Smiths Group’s policy of increased investment in R&D and carefully targeted acquisitions again proved a sound business strategy in 2005, with underlying growth across its four divisions.
Smiths’ solid, if unspectacular, performance — with pre-tax profits rising to £310m from £300m in 2004 — was chiefly achieved through a focus on using innovation and advanced technology to gain a competitive advantage and generate future sales.
Chief executive Keith Butler-Wheelhouse said Smiths will continue in the same vein in the next 12 months.
‘The plan for 2006 will follow a consistent formula — driving forward the top line, controlling costs and finding value-enhancing acquisitions. We are confident that we can deliver continued growth from across the Smiths group,’ he said.
The Smiths Detection arm, which operates in the transportation, military and ports and borders sectors, enjoyed 16 per cent growth, fuelled mainly by the introduction of new products. These include the latest Ionscan trace equipment, which simultaneously screens for explosives and narcotics, and the Sentinel II portal, which speeds the processing of passengers through checkpoints. The US Transportation Security Agency has already purchased 25 of these units.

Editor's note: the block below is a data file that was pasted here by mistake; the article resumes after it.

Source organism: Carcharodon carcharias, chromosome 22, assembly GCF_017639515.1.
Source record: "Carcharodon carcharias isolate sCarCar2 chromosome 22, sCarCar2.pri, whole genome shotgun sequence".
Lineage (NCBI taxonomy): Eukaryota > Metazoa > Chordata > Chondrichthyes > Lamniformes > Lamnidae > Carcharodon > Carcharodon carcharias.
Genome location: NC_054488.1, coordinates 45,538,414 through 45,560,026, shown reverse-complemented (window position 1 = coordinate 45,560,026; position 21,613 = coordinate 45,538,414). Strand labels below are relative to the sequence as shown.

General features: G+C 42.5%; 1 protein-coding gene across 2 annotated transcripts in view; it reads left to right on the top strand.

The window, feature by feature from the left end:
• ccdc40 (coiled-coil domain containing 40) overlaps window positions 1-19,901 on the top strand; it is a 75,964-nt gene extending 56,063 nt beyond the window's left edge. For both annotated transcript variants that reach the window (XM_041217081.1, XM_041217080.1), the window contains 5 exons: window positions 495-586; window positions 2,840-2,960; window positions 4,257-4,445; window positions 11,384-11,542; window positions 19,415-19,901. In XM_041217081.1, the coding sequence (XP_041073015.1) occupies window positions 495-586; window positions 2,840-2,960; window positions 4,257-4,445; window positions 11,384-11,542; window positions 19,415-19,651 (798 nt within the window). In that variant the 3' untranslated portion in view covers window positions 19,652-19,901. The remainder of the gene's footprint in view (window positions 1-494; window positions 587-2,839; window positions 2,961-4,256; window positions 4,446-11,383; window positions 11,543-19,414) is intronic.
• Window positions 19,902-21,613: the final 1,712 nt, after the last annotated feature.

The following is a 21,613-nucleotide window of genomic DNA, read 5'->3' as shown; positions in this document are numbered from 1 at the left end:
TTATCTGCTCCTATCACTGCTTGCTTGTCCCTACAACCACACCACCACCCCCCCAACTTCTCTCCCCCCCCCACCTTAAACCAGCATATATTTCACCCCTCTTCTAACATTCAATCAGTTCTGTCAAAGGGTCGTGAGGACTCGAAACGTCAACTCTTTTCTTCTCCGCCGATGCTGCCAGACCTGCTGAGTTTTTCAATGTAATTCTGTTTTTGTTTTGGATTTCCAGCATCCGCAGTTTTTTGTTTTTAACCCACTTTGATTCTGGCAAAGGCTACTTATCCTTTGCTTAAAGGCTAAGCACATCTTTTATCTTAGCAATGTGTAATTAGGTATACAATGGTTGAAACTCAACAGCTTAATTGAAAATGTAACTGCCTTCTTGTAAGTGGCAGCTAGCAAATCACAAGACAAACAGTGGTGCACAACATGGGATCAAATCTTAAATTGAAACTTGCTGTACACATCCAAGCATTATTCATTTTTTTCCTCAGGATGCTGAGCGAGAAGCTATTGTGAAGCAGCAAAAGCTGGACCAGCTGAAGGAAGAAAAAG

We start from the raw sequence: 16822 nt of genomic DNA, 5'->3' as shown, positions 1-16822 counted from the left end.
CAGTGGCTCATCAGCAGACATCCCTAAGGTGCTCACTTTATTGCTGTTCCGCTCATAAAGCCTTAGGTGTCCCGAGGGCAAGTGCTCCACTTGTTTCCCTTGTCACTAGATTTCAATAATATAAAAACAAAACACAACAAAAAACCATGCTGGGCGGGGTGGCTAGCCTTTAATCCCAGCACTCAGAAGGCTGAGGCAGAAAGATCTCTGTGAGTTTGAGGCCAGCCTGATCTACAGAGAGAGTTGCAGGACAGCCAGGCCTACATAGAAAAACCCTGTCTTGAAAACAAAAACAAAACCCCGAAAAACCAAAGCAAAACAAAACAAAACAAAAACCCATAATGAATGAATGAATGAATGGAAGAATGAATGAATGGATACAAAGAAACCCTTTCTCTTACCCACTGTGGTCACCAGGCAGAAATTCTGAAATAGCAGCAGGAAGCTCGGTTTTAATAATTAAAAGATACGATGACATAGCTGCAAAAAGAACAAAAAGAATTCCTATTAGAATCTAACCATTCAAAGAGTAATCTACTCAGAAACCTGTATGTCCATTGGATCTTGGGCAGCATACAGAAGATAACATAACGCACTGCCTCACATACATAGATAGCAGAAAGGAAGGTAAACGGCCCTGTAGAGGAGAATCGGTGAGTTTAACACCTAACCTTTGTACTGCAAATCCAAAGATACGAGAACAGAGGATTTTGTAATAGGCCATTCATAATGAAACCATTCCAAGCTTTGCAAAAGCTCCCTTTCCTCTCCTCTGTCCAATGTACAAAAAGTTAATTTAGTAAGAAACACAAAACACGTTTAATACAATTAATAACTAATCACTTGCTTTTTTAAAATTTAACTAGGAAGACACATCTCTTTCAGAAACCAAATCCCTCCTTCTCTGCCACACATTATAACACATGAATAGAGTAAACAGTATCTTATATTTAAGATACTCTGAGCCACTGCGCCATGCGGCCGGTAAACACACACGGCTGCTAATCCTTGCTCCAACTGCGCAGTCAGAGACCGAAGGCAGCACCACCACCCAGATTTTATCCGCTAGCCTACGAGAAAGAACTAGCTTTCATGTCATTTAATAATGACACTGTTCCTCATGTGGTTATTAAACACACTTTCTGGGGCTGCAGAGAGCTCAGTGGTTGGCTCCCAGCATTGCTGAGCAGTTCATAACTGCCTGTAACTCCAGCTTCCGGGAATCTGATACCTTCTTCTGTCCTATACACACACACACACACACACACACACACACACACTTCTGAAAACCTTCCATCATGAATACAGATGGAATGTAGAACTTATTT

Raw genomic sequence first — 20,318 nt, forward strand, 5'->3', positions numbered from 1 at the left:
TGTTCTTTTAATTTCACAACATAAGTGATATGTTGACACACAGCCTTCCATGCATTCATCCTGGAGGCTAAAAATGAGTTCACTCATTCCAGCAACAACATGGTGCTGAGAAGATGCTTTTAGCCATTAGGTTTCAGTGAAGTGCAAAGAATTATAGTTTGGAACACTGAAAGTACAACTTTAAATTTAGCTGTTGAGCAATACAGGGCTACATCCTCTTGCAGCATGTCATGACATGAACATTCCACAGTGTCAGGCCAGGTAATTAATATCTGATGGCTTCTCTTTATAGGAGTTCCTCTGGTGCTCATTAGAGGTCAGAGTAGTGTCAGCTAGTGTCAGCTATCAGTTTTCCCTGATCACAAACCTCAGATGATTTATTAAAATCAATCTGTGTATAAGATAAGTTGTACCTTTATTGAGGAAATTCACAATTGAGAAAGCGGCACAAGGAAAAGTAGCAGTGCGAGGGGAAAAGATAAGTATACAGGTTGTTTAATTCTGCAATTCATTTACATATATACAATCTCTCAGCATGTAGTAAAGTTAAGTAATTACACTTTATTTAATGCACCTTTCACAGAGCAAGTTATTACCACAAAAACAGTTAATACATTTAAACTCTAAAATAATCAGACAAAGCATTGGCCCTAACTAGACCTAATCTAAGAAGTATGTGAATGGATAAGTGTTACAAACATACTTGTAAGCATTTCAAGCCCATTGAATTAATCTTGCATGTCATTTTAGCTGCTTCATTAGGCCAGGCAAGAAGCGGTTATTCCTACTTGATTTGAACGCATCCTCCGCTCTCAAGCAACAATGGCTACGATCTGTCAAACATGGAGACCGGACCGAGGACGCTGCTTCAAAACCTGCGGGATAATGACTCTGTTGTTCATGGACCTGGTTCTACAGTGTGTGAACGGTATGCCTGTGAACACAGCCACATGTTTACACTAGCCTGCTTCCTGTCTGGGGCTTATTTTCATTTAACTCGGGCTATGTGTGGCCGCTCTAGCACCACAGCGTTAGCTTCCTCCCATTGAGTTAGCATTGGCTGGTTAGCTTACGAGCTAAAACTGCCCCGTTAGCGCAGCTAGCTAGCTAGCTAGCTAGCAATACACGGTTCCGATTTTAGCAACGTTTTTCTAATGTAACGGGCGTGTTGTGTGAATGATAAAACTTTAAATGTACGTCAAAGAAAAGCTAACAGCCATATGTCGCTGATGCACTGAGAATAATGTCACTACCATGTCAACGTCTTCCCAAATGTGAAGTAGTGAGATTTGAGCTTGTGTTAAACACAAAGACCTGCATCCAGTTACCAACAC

Two key acquisitions strengthened Smiths Detection’s position. In February it paid £15m for Irish company Farran Technology, which is developing a millimetre wave portal to screen people for weapons and explosives. And in May Smiths snapped up US bio-threat specialist ETI technologies for £3m. Smiths’ aerospace margins were weaker than expected due to cost over-runs on the B767 tanker development contract, but this was offset by seven per cent growth in total air traffic, reflected in the 15 per cent overall growth in aerospace sales. The group said that when completed, the Airbus A380 will be a significant source of income.
Sales in the military sector increased by a third on the back of substantial orders from both the
An MoD contract for lightweight chemical agent detectors is thought to be worth around £20m.
The company’s medical division increased its sales by 16 per cent, mainly thanks to the £500m acquisition of Medex. Its products — infusion equipment used in intensive care — complement Smiths’ existing range and are sold to the same customer base of hospitals and other healthcare institutions.